Since cultural evolution has moved so quickly that biological evolution cannot keep up with it, the solution to our mismatch problems has to be cultural evolution. So, what to do? Here, Lieberman has no magical solutions. His suggestions really boil down to the usual: exercise and eat healthfully. But his admonition basically to "use it or lose it" has significantly more value because he bases it upon his uncommon knowledge, which he has generously simplified and imparted to us. Just one example: I wanted to know what kinds of foods our bodies evolved to thrive on. My vegan friends insist meat is poison. My meat-eating friends believe meat is life-giving. What is the truth? Without any dogmatic agenda to cloud his thinking, Lieberman tells us that "natural selection adapted the human body over the last few million years to consume a diverse diet of fruits, tubers, wild game, seeds, nuts, and other foods that are rich in fiber but low in sugar" (p. 169). So, I now have much better information upon which to base my personal diet choices.

On the other hand, I am too old to benefit from his suggestions regarding ways to maximize the body's and brain's potential for growth during infancy and childhood. Yet I can put to use his ideas for strengthening my feet in order to avoid modern foot problems, eating more carefully to avoid modern dental diseases, and exercising more vigorously to avoid most of the other modern "mismatch" diseases. So, for me, this is an extraordinary book. I hope it reaches a wide audience because it has something to offer each and every one of us.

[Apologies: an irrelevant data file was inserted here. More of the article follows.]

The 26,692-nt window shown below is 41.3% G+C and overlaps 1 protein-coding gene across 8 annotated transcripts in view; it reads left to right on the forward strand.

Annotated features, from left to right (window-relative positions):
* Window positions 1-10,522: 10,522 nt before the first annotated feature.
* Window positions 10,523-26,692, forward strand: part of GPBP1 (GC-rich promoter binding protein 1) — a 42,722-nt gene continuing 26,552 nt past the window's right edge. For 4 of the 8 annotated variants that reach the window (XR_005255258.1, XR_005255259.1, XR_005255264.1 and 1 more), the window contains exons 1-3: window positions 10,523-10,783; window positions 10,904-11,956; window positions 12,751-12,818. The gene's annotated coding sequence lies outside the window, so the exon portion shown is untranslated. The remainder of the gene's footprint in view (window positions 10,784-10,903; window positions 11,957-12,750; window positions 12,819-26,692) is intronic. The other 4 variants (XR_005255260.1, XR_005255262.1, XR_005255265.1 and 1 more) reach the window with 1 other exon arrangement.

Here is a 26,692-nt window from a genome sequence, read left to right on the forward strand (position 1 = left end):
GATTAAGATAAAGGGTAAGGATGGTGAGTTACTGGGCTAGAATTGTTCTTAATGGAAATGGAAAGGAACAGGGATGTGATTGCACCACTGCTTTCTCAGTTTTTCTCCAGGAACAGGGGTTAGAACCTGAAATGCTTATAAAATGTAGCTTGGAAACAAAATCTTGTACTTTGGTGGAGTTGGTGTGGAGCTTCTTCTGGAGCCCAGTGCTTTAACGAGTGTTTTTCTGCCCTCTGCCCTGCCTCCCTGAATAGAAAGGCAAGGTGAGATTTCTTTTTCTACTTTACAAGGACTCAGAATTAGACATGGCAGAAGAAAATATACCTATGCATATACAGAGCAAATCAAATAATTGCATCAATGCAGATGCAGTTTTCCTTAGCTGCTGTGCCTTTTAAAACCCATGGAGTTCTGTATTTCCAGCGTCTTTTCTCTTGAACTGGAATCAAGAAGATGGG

24 von 30 Kunden fanden die folgende Rezension hilfreich
3.0 von 5 Sternen Very interesting view point 5. November 2013
Von M. Hyman - Veröffentlicht auf
Format:Gebundene Ausgabe|Vine Kundenrezension eines kostenfreien Produkts (Was ist das?)
This book takes an evolutionary look at the human body, using that as a way to cast light on a variety of modern ailments. The book starts by looking broadly at human evolution, and how we moved from Chimpanzees to the upright creatures we are today, tracing changes in bone structure, posture, brain size and diet among other issues. He then moves from that to look at various issue afflicting us today based on what he terms cultural evolution. In particular, what did the shift from hunter gatherer society to farm based society do, and then more importantly, what was the impact of post-industrial revolution life. In short, suppose you take a creature evolved to be an active hunter gatherer with a particular diet, and you sit the person in a chair for most of the day, reading a computer screen, embed them in a system surround by hormone disrupting chemicals and other goo, and feed them high sugar processed food... and voila, we have diabetes, cancer, obesity, insomnia and much more. The book describes why, from an evolutionary basis, we have all of these issues, and suggests as well cures... basically involving having a diet and exercise pattern more in keeping with our evolution.

Altogether, a very interesting book. At times it is a bit long or a tad repetitive, so i would have preferred if it could have been reduced a bit to be more succinct. But, you will learn a lot reading it.